3. Offensive Line Struggles- Specifically Pass Protection
While this unit deserves credit for GT’s excellent rushing attack, it also deserves just as much criticism for the pass game struggles. With triple option-offenses throwing very few times throughout the season, one would think such offenses would surrender very few sacks, due to the number of drop backs. For instance, Army has only given up one sack on the season, Navy 9, and Air Force 15. Unfortunately for TaQuon Marshall, the Yellow Jackets have turned that theory into yellow Journalism.
The Jackets surrender an average of 2.38 sacks per game, good for 88th in the country. To put that number into a different perspective, GA Tech has only had 107 dropbacks on the season, but they have surrendered a sack on 19 of them. This means that Marshall is getting sacked on 17.8 % of his drop backs. In comparison, Massachusetts- a 2-7 team that ranks last in sacks allowed- gives up a sack on 10.5% of their drop backs. If one of college football’s worst programs is 7% better at protecting the passer than your team, there is certainly reason for concern.
One of the big reasons for these struggles is health. Georgia Tech currently has three offensive lineman suffering from injury. Redshirt junior Jacob Stickler is out, C Scott Morgan has an undisclosed injury, and senior Andrew Marshall is out for the season. You can be certain that Bud Foster and the Virginia Tech defense won’t feel sorry for Georgia Tech, especially since the Hokies rank 11th in total defense. If the Jackets can’t throw the ball, they will have to hope their running game is enough to put them over the edge.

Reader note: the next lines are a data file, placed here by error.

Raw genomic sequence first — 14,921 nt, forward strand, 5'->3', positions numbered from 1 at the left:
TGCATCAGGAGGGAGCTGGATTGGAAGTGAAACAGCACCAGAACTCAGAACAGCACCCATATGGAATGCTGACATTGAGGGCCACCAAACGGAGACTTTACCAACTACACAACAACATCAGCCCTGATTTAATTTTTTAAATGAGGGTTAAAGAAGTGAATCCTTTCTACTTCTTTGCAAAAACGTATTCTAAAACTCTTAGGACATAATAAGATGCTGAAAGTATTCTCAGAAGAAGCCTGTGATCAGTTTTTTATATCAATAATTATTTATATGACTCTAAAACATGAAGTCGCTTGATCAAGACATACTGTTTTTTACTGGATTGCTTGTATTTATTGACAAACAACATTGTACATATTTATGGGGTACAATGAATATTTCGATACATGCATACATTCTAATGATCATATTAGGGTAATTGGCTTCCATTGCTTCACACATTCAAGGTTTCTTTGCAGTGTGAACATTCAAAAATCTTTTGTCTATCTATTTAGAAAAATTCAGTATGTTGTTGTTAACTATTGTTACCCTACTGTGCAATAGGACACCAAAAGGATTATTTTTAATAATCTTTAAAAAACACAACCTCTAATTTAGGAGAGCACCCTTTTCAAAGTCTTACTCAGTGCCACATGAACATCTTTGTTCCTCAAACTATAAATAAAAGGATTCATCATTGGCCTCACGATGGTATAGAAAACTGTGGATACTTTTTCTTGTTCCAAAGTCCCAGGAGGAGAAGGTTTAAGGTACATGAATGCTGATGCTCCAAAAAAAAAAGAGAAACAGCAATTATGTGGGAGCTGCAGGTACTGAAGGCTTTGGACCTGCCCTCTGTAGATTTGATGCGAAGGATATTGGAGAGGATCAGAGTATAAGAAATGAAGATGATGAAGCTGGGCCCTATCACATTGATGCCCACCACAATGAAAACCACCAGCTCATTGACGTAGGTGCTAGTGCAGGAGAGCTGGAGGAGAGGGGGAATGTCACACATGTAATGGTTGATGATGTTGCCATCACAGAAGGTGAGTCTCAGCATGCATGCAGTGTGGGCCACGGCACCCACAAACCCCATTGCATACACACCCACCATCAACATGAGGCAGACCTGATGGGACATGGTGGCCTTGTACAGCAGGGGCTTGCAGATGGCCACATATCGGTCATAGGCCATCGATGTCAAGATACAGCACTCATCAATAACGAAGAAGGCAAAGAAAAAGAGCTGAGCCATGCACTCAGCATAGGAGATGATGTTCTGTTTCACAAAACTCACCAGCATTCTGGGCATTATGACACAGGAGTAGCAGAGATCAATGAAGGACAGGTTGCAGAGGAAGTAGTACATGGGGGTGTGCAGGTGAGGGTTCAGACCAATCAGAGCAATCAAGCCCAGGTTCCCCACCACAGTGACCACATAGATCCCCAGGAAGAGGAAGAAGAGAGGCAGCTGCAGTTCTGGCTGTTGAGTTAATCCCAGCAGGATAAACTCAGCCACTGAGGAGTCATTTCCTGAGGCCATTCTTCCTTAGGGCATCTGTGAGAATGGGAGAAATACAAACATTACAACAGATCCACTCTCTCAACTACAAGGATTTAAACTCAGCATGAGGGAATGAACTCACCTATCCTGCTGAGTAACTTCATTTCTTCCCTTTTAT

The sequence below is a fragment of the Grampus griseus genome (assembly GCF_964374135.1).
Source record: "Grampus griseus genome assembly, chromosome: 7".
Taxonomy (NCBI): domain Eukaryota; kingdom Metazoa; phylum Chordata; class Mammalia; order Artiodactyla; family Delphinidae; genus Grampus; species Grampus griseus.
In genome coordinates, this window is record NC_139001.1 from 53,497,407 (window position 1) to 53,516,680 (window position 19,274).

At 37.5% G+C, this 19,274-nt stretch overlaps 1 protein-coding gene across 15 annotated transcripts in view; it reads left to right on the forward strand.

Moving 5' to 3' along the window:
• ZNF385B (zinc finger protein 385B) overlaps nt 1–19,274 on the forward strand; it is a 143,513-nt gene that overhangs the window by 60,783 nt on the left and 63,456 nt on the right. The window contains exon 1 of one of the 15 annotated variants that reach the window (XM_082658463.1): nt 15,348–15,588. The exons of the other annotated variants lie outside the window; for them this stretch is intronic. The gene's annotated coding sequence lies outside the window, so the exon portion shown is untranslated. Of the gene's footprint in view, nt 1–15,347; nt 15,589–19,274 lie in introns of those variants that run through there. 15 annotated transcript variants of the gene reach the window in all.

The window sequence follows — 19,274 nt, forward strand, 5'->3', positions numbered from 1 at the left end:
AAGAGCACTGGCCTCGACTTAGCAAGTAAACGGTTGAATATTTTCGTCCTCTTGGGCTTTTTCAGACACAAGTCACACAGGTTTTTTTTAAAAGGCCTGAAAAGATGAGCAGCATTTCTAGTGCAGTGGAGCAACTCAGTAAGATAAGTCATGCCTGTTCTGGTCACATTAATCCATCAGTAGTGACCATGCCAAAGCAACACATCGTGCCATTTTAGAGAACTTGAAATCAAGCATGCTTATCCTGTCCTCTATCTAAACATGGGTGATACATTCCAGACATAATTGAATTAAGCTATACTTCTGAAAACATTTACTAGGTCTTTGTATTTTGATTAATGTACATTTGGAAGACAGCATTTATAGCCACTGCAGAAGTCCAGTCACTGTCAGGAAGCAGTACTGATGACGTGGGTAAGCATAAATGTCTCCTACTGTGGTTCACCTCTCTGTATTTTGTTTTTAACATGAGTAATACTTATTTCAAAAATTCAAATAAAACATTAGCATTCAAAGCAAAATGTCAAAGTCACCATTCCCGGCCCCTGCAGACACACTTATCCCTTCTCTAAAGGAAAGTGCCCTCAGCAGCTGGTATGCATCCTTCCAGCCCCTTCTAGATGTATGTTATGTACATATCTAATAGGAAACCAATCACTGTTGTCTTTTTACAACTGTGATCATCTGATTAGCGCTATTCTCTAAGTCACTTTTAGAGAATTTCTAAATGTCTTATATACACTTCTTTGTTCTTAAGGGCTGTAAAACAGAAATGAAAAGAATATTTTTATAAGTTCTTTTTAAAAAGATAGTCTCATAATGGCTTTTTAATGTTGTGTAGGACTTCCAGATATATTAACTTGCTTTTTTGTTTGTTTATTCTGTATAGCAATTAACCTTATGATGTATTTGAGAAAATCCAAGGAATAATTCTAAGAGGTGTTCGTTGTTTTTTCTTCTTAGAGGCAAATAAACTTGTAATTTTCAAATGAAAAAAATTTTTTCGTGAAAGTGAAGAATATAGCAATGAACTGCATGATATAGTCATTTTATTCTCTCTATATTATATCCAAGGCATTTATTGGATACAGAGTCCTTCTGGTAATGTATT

As if we haven’t made enough observations about the triple-option, teams that run such systems tend to be more disciplined. The Yellow Jackets are no exception.
Currently, Georgia Tech ranks 5th in fewest penalties per game, as well as 2nd in fewest penalty yards per contest. While the Yellow Jackets may not have the most talented team, they have perhaps been able to stay in games by simply not beating themselves.
Bud Foster gave respect to the GA Tech offense, in regards to their discipline and execution. “These guys, they’re well-coached, they’re tough, they’re physical, they execute, and Paul has seen I think everything under the sun thrown at him, trying to defend this option,” Foster said. In that case, you can be certain that the Jackets won’t sting themselves in the foot. The Hokies will have to be the ones delivering the punch.
5. The Rise of LB Bruce Jordan-Swilling
Being the son of a hall of fame football player can produce extremely high expectations, many of which are too high. Look at Barry Sanders Jr., Deion Sanders Jr., and others not making nearly the impacts that their fathers made. However, freshman linebacker Bruce Jordan-Swilling, son of former Yellow Jacket Pat Swilling, has shown no signs of reluctance during his first season. His brightest moment came last week against Virginia, in which Swilling had 11 tackles, a pick-six, a forced fumble and a fumble recovery.
Even with those Butkus Award type stats, Swilling isn’t easing off the gas petal. “[I have] room for improvement. And just to top it off, we lost. You can never have a good game and still lose,” he said.
Swilling also emphasized attacking the line of scrimmage and getting the defensive calls in earlier. However, the great responsibility given to him shows just how much he has emerged throughout the 2017 season. If he continues his dominance, it may be a long day for the Hokies’ between-the-tackles running game. (RamblinWreck.com)